238576 What role does current victimization play in relapse for drug-involved offenders?

Tuesday, November 1, 2011

Janine Zweig, PhD , Justice Policy Center, Urban Institute, Washington, DC
Jennifer Yahner, MA , Justice Policy Center, Urban Institute, Washington, DC
Shelli Rossman, MA , Justice Policy Center, Urban Institute, Washington, DC
Victimization experiences often have negative consequences, with a large literature documenting the links between individuals' victimization experiences, mental health, and substance use. Notably, there is almost no literature about these connections for offender populations. We use data from the Multi-Site Adult Drug Court Evaluation (MADCE) to examine if current experiences with physical or sexual violence lead to substance use relapse—net of the effects of participation in a drug court program and other factors leading to substance use—and if this relationship is mediated by an emotional reaction—that is, depression. MADCE was a longitudinal, quasi-experimental design consisting of 23 drug courts and six comparison jurisdictions (n=958 men and women). Interviews were completed at baseline (when participants enrolled in drug courts or in comparison sites, e.g., probation) and at six and 18 months after baseline. Using multilevel structural equation modeling, we found that both physical and sexual victimization (that occurred within the year before the baseline interview) affected drug use behaviors, net of the effects of 18 control variables including participation in the drug court program. Depression fully mediated the relationship between physical victimization and later substance use and partially mediated the relationship between sexual victimization and later substance use. These findings have implications for service providers in the public health and criminal justice fields. Practitioners providing services to offenders (e.g., health practitioners, treatment providers, probation officers, and drug court personnel) typically do not address victimization-related trauma; addressing such trauma may contribute to progress in treatment and probation compliance.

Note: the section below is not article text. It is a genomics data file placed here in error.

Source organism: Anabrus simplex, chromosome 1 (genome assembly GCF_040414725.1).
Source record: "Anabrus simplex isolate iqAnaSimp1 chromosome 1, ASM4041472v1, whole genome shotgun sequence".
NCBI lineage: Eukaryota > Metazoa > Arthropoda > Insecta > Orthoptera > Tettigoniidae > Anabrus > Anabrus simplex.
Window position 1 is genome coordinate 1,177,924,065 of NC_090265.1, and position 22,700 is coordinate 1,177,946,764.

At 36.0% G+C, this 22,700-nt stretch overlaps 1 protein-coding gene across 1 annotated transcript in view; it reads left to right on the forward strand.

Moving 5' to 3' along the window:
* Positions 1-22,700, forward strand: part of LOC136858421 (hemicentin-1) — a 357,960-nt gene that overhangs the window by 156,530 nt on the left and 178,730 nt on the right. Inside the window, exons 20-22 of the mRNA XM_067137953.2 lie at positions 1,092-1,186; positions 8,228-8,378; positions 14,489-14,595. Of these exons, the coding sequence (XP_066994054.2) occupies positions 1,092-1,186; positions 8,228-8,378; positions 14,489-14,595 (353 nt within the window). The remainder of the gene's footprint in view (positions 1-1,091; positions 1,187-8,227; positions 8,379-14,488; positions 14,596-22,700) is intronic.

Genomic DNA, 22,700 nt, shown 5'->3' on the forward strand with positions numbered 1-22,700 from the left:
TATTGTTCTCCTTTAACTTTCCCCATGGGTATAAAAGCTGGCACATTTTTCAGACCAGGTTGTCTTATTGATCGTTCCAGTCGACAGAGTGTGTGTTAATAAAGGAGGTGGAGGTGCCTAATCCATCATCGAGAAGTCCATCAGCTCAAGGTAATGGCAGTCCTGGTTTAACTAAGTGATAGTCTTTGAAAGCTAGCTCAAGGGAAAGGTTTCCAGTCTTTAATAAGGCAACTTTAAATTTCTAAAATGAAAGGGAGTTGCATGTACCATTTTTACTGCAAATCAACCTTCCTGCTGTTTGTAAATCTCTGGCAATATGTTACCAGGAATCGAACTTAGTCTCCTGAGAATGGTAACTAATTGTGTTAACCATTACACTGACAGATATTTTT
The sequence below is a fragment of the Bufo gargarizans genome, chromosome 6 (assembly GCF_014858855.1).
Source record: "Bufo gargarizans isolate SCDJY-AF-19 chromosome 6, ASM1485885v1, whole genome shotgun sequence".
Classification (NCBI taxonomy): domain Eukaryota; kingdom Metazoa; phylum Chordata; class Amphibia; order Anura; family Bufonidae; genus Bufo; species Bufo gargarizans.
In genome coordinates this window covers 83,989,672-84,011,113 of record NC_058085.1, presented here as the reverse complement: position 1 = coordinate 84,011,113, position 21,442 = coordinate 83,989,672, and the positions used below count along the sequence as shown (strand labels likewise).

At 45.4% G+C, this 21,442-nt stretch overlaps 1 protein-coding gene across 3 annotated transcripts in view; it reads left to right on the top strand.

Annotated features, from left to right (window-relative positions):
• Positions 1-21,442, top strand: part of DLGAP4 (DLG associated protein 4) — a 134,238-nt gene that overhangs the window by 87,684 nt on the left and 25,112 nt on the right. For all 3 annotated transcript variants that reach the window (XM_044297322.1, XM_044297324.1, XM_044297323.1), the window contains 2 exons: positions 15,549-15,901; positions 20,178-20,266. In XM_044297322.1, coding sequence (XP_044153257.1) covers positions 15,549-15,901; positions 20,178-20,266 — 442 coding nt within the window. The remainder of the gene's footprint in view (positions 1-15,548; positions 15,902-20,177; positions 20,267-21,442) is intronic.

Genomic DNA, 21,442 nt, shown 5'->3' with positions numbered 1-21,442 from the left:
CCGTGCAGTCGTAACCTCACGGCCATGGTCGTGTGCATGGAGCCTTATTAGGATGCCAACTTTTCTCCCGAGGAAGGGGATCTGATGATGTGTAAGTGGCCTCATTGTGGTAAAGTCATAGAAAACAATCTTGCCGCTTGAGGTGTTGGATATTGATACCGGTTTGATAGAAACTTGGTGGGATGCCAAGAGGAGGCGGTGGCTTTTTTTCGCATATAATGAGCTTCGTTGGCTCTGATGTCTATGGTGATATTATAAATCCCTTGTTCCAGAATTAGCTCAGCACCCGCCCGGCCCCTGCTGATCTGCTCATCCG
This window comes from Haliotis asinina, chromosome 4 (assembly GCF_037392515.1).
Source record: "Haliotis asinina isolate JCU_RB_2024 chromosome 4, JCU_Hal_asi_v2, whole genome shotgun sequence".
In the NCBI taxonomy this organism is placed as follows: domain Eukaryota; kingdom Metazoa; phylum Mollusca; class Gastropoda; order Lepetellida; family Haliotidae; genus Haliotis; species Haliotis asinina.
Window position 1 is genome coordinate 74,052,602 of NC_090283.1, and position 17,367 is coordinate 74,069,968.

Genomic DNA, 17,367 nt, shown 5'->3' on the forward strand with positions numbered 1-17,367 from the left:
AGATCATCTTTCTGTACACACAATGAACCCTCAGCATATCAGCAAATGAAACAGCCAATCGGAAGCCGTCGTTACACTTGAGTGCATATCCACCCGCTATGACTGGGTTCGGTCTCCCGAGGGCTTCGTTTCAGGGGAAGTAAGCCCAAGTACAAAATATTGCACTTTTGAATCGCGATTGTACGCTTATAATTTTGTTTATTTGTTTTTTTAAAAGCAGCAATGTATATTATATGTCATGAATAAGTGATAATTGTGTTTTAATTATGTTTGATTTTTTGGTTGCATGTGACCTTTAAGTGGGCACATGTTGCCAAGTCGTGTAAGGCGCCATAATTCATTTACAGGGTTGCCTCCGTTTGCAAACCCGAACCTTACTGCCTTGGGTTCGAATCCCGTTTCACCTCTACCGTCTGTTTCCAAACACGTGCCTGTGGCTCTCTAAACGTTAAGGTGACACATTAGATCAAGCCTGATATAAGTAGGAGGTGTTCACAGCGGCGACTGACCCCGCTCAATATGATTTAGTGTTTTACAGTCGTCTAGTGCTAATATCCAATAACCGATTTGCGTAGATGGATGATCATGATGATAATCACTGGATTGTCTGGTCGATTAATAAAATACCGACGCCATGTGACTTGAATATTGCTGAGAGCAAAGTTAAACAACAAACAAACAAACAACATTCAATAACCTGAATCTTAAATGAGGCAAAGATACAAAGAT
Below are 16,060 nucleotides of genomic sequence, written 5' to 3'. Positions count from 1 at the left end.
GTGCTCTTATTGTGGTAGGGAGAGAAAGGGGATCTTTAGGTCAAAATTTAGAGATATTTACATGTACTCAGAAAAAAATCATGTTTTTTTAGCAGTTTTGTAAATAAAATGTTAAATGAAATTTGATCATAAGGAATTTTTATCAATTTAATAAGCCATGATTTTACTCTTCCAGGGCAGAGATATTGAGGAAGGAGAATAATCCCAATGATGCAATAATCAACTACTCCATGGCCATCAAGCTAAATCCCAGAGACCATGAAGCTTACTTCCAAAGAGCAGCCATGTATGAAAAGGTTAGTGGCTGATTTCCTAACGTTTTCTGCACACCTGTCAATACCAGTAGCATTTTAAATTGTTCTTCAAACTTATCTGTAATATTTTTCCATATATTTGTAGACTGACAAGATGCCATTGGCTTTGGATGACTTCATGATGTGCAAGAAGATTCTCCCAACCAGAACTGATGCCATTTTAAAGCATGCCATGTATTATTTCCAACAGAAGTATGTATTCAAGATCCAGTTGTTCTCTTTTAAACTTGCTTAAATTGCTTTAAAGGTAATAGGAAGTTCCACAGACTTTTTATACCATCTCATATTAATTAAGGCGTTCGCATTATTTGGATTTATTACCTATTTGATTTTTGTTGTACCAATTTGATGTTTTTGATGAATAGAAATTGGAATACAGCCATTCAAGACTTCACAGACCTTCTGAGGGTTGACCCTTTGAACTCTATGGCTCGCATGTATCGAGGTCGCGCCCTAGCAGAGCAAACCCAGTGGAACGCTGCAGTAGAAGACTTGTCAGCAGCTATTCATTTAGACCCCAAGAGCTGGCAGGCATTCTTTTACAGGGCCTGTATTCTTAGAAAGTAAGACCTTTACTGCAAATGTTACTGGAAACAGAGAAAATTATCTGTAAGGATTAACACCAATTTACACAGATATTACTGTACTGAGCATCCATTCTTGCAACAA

Learning Areas:
Social and behavioral sciences

Learning Objectives:
1. Describe how physical and sexual victimization relates to subtance use relapse for drug-involved offenders. 2. Identify the mediating mechanisms by which victimization is related to substance use relapse for drug-involved offenders. 3. Formulate programming recommendations for public health and criminal justice practitioners working with drug-involved offenders.

Keywords: Depression, Drug Use

Presenting author's disclosure statement:

Qualified on the content I am responsible for because: I am second-author on the paper and conducted all analyses and wrote the methods/results sections.
Any relevant financial relationships? No

I agree to comply with the American Public Health Association Conflict of Interest and Commercial Support Guidelines, and to disclose to the participants any off-label or experimental uses of a commercial product or service discussed in my presentation.